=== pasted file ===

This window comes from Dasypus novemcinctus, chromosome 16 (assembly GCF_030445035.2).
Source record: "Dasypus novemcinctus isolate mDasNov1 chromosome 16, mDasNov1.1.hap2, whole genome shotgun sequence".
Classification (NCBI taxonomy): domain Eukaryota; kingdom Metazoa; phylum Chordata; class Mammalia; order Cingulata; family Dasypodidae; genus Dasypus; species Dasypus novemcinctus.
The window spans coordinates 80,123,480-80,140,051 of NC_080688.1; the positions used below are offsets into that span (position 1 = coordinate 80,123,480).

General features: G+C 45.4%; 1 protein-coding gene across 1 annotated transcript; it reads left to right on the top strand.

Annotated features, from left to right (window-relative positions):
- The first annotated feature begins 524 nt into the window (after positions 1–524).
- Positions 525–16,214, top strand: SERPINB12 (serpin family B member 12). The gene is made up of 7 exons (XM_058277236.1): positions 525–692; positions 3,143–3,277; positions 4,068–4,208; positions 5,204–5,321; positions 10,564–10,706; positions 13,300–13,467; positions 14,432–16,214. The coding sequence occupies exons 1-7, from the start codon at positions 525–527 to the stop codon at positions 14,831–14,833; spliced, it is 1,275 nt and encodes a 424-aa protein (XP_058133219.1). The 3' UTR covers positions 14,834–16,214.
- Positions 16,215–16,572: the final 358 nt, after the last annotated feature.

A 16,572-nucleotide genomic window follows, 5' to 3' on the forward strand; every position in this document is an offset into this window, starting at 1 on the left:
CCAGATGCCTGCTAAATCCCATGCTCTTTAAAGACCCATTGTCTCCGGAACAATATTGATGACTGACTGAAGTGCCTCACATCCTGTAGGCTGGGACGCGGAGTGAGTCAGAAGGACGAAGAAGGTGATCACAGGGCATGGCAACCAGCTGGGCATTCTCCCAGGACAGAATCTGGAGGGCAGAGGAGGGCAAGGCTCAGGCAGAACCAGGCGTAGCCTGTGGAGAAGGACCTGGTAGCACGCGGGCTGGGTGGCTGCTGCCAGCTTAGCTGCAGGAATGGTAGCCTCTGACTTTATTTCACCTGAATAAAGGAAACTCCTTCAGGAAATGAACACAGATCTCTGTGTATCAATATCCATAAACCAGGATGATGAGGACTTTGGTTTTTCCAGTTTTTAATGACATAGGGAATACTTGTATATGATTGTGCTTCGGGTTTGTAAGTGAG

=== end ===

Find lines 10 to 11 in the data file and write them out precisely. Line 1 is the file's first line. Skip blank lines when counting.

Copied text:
A 16,572-nucleotide genomic window follows, 5' to 3' on the forward strand; every position in this document is an offset into this window, starting at 1 on the left:
CCAGATGCCTGCTAAATCCCATGCTCTTTAAAGACCCATTGTCTCCGGAACAATATTGATGACTGACTGAAGTGCCTCACATCCTGTAGGCTGGGACGCGGAGTGAGTCAGAAGGACGAAGAAGGTGATCACAGGGCATGGCAACCAGCTGGGCATTCTCCCAGGACAGAATCTGGAGGGCAGAGGAGGGCAAGGCTCAGGCAGAACCAGGCGTAGCCTGTGGAGAAGGACCTGGTAGCACGCGGGCTGGGTGGCTGCTGCCAGCTTAGCTGCAGGAATGGTAGCCTCTGACTTTATTTCACCTGAATAAAGGAAACTCCTTCAGGAAATGAACACAGATCTCTGTGTATCAATATCCATAAACCAGGATGATGAGGACTTTGGTTTTTCCAGTTTTTAATGACATAGGGAATACTTGTATATGATTGTGCTTCGGGTTTGTAAGTGAG